Triangle hospitals, counties get fewer doses of COVID-19 vaccine as NC reconsiders how to get most shots to the eligible
Across central North Carolina, the professionals who speak for major hospital systems expressed frustration Monday at the allocation of COVID-19 vaccine.Posted — Updated
"We did not get as many doses as we would like this week," said Chris Tart, vice president of professional services at Cape Fer Valley Health. Tart said his organization requested 10,000 doses and got half that number.
Alan Wolf, spokesman for UNC Health, said, "UNC Health has received fewer COVID vaccines than expected for this week, resulting in fewer vaccination appointments scheduled." Wolfe said UNC Health's 10,000-dose allotment is "less than half" of the allocation that was anticipated.
In Orange County, the situation is even more dire. "Orange County, for the third week in a row, did not receive a shipment of first doses. We have exhausted our supply of first doses and will only be doing second doses this week," spokesman Todd McGee said.
The Wake County Health Department got only 975 doses to deliver this week but requested between 3,000 and 4,000, spokeswoman Stacy Beard said.
So where is it all going? The state is recalibrating how it doles out doses in anticipation of mass vaccination events, but none of those are scheduled yet in the Triangle.
That's something Durham resident Maggie Hite would love to see.
"I think a hospital can only do so much," she said. "They have a finite amount of staff. I think the mass vaccination sites would be a good idea. We need the mass vaccination sites really bad, because there are so many of us waiting."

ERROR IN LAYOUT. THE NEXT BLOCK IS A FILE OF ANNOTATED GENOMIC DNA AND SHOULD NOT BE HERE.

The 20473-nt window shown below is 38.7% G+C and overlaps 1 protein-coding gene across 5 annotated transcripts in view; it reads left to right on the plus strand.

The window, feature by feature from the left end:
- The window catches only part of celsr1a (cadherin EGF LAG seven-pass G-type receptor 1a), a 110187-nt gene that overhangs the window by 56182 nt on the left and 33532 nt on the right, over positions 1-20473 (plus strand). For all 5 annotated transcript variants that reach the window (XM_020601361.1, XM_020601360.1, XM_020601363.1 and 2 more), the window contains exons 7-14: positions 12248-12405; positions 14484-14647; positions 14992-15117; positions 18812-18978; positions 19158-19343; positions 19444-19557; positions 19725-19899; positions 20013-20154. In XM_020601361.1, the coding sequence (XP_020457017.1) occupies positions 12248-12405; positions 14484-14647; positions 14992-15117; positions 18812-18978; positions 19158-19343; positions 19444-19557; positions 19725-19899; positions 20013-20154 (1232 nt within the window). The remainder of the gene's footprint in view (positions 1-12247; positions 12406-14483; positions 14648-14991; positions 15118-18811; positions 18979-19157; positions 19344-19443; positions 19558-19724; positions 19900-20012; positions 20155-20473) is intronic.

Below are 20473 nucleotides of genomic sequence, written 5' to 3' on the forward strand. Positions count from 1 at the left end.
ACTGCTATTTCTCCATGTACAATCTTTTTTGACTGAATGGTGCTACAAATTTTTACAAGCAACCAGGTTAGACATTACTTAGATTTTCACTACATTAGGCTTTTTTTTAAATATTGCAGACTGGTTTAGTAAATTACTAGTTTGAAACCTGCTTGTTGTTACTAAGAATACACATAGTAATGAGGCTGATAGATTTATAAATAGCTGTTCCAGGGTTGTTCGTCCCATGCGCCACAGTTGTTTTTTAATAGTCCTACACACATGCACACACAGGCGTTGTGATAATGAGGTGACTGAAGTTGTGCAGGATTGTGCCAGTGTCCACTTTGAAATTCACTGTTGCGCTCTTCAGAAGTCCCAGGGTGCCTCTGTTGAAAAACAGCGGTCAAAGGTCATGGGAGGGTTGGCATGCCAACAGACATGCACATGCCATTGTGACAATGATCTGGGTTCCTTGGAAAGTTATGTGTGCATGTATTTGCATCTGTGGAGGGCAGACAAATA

Christian Cleavland, also of Durham, agreed.
"I think the biggest priority should just be getting the biggest number of shots in the most number of arms," he said.
“This is truly an issue of supply and demand," Dr. Ian Buchanan, UNC Health president of ambulatory and post-acute care. "We are very aware of the angst this is causing everyone who is eligible now to receive a vaccine and cannot get an appointment or who spends hours online trying to get one.”
According to Beard, the state of North Carolina tells counties at the end of each week how much vaccine they will get for the following week.
"We purposely do not schedule appointments until we know how much the state is going to send us," she said.
"We do not want someone to come to Wake Public Health for an appointment, excited and ready that they can get this life-saving shot, and then they get here and we're out," she said.
"It’s a little frustrating for all the hospitals, all the partners for the state and CDC, in that it’s hard to plan week to week," Tart, of Cape Fear Valley Health, said.
Durham County, Duke University Health System and UNC Health practice a similar process. All say they won't have to cancel appointments scheduled for this week and only anticipate scheduling appointments about a week at a time, giving people only a few days to plan.
"UNC Health is not canceling or postponing any appointments," Wolf said. "UNC Health schedules vaccination appointments each week based on the supply received."
At Cape Fear Valley, Tart said they are scaling back how they operate vaccine clinics.
"We have taken a limited number of walk-ins each day at our sites, but will not be able to do that this week due to the decreased supply," she said.
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